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Full Service is Like Choosing the Cadillac

Denise S. Nakanishi

Denise Nakanishi is one of Hilo's most acclaimed real estate agents...

Denise Nakanishi is one of Hilo's most acclaimed real estate agents...

Oct 29 3 minutes read

Bonanza, Hoss Cartwright, and Chevrolet; all classics forever part of my Sunday evening TV memories. Most folks back in the day were "Seeing the USA in their Chevrolet" yet yearning to cruise "Route 66" in a Cadillac. It was part of my first exposure to the concept that "you get what you pay for."

And so it is with REALTORS®.

In today's market, there are still plenty of listings to go around. While seasoned real estate professionals tend to stick to what really works to sell property, others are offering discounted services in order to entice sellers to list with them.

Experienced agents know what it costs to sell a listing.

Individual agents normally pay the cost of marketing your home themselves. Today, more than ever, moving real estate is directly tied to effective marketing. An effective marketing plan includes hard costs that quickly approach $1000 for even an average listing that sells in a timely manner. Naturally, listings that don't sell quickly cost more to market. Of course, high end listings cost much, much more.

Each office sets commissions but typically, a seller can expect to pay about 6% commission on a residential sale. Because two offices generally split commissions, a $100,000 sale normally nets the seller's agent about $2100 (much less for newer agents).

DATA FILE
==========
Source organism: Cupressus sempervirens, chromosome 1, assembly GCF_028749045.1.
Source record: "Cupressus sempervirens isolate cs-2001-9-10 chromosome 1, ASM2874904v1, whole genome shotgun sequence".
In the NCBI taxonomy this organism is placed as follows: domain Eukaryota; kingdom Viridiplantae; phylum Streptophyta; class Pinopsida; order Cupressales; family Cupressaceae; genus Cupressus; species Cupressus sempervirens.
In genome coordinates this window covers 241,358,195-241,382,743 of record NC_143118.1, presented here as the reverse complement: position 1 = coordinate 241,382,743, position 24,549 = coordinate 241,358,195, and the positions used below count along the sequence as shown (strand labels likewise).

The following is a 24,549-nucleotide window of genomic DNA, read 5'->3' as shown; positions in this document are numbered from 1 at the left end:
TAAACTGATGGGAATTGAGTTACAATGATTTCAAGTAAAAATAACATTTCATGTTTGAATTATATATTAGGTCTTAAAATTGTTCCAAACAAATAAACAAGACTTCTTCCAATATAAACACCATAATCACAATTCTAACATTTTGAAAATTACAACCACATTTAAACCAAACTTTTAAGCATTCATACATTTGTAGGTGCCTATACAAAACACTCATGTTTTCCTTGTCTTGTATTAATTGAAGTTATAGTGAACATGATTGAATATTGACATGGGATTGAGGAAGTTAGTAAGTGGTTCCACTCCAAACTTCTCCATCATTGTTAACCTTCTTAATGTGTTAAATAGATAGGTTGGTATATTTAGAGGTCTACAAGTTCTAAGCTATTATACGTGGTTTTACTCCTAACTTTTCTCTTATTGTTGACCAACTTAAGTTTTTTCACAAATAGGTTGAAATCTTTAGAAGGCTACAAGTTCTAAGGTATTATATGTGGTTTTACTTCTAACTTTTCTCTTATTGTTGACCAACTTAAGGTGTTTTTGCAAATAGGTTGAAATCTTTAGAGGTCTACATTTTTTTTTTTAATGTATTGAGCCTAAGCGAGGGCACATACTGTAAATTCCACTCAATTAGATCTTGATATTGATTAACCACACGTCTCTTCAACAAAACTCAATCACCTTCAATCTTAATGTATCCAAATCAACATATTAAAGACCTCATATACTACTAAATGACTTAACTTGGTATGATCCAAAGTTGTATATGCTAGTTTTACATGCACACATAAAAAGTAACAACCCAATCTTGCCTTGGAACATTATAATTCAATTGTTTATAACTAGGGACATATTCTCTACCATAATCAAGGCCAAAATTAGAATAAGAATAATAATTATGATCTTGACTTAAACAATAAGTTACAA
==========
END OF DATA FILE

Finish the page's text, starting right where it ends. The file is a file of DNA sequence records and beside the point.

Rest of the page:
Buyer's agents expect their full 3% split, leaving the seller's agent to absorb any commission reduction. Cost savings, in reality, are being passed through to the seller in the form of reduced services.

New agents and offices scrambling for listings are those most likely to accept commission reductions. It's like asking a seller to accept a Chevy and then asking them to do without the tires. Such agents would have sellers believe they can undermine the competition. In reality, they are only eliminating services.

Today's market is highly competitive and not one where sellers should compromise by accepting a reduction in services. Like the Chevy without the tires, it may make it impossible for a seller to reach their destination. Agents willing to discount their own value are telling a seller exactly what they believe they are worth. Their ability to protect their own compensation would certainly create doubt as to their ability to negotiate effectively on the seller's behalf.

Real estate transactions are, by nature, complicated. Accepting less than a full menu of services and expert representation historically results in a seller accepting less for the property than they saved on commissions.

Bottom line is, if you are selling, go for the Caddy…or at least make sure the Chevy has all the tires!

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